In 1955, the scholar Bertram Korn argued in the Jewish Quarterly Review that Touro had been praised as a Jewish philanthropist more than he deserved to be. Korn suggested that Touro was in fact guilty of an inexplicable "indifference towards Jewish life" and felt that the credit for Touro’s bequests should actually go to a journalist named Gershom Kursheedt, without whose charm, patience, and persuasive powers, Korn believed, Touro would have left his money only to civic charities. Korn shed no light on Touro’s special bond with Shepherd, but he did quote a number of Kursheedt’s private expressions of frustration with Touro. "You know he is a strange man," Kursheedt confided to a friend, and likened the millionaire to a snail or a crab. "Mr. Shepherd tells me I must be very careful to humor him or in an instant all may be lost."

In the end, I can’t say whether Touro was queer or merely peculiar. A couple of sources relayed a rumor that Touro remained a lifelong bachelor because in youth he had been in love with a cousin, Catherine Hayes, and had never got over his broken heart when their family separated them. But the sources were careful to specify that it was no more than a rumor. Another source adds that "he certainly avoided the society of ladies and was never willing to exchange a word with them." But that doesn’t really tip the scales either; social awkwardness would explain that behavior better than homosexuality would.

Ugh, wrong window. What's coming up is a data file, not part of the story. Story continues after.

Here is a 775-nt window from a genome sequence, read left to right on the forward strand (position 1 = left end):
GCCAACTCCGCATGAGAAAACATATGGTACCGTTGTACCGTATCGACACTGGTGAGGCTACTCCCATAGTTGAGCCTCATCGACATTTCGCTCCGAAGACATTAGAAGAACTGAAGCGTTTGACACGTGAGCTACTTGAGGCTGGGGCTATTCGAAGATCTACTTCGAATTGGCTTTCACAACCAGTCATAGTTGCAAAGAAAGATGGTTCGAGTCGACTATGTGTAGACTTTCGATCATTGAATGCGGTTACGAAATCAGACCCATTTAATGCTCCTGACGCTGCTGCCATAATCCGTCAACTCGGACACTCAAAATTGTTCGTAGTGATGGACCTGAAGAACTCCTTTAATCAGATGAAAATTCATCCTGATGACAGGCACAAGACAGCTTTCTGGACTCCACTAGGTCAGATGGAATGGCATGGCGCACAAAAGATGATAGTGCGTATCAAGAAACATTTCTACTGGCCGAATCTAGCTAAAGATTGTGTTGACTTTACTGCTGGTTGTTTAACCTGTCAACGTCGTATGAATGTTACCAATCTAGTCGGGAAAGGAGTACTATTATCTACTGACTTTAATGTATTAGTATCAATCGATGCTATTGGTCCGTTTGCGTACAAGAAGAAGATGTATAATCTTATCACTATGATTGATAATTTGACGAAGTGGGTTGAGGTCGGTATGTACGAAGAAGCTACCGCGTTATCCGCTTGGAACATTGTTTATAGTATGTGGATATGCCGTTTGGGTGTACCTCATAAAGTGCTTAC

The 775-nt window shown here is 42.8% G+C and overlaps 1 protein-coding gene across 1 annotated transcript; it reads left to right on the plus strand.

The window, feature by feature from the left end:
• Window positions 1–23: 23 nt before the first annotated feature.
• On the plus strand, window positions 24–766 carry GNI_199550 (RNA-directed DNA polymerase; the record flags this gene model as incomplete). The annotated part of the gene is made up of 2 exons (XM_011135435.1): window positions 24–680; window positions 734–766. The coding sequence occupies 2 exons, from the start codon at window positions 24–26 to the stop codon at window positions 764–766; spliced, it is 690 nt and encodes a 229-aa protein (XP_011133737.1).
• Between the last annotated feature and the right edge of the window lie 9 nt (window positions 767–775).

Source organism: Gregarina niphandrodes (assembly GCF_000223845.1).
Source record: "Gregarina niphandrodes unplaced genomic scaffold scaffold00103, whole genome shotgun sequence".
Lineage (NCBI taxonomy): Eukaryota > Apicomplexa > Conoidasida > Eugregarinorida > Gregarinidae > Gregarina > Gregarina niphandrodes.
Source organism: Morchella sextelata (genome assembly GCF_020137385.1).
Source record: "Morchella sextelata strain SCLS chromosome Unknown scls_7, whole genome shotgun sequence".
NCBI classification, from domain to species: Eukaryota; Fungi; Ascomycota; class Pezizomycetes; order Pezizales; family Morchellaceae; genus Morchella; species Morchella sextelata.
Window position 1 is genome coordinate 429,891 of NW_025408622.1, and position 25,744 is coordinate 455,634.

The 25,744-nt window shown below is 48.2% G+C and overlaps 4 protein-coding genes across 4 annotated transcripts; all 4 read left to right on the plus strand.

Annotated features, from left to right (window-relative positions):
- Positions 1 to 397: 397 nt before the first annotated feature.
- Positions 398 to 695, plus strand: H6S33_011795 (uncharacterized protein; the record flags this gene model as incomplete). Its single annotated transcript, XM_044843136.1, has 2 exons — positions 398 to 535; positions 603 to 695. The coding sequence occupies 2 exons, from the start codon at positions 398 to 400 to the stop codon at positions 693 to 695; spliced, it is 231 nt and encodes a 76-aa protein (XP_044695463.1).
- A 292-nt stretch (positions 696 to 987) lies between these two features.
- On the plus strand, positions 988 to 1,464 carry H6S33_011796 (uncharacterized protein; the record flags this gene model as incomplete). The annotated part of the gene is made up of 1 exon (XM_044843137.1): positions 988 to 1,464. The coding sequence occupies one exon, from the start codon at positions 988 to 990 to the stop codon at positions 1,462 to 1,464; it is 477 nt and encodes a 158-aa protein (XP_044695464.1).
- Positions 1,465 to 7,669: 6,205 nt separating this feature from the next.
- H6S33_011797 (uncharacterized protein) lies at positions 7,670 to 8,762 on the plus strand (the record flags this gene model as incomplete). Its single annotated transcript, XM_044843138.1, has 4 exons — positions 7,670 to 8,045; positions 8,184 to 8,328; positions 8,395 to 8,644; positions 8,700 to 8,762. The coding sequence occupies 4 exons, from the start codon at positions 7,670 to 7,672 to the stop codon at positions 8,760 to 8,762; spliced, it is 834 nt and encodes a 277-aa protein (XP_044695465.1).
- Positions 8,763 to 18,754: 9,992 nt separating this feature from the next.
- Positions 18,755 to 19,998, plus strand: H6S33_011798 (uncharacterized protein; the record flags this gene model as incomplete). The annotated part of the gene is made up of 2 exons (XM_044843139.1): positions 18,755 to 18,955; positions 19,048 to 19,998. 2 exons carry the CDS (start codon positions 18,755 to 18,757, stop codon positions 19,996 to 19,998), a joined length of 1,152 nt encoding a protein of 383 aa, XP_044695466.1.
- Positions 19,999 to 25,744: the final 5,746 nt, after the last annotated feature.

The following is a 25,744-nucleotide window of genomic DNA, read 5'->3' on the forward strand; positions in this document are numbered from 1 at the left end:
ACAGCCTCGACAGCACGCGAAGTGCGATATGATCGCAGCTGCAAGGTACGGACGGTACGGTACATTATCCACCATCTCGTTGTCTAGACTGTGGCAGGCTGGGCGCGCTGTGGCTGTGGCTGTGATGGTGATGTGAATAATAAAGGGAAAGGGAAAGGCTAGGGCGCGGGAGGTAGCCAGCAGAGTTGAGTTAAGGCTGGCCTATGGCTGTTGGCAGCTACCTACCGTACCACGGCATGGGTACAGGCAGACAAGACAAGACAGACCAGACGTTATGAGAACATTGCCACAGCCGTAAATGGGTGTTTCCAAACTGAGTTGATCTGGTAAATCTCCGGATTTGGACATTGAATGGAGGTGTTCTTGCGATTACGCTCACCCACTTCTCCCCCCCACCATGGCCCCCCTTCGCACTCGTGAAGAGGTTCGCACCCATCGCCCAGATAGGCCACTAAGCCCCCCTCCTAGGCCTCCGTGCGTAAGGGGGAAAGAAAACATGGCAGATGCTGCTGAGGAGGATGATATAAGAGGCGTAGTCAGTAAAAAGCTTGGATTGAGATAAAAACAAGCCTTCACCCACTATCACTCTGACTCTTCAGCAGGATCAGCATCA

Neither new nor rare

Historians have debated at length the question of when certain ideas about homosexuality came into currency. Here’s a piece of evidence, not previously reported to my knowledge:

In the Supreme Judicial Court of Massachusetts on 11 December 1868, a young man named Samuel M. Andrews was tried for murder. He pleaded not guilty by reason of “transitory insanity.” He was driven mad, he said, by Cornelius Holmes’s attempt to have sex with him.

It was a strange, sad case. According to the prosecuting attorney, Cornelius Holmes was not like other men. He was fifty-three years old at the time of his death and weighed 225 pounds. A bachelor, he lived alone in a boarding house. Though he had no occupation, he was said to be worth $20,000. The prosecution claimed that “The only person with whom he was at all intimate was the prisoner,” Andrews, who had killed him. The defense more or less agreed with this characterization of their relationship. Andrews “was almost the first young man Cornelius Holmes had ever met, who had not slurred him, & hooted at him,” Andrews’s attorney said. He added that Holmes “was not an idiot; . . . He was rather slow; played in childhood with children younger than himself.”

How intimate were they? The lawyers tried to bring this out. There was a telling exchange during the examination of a witness named Lysander Bartlett, a ship’s carpenter: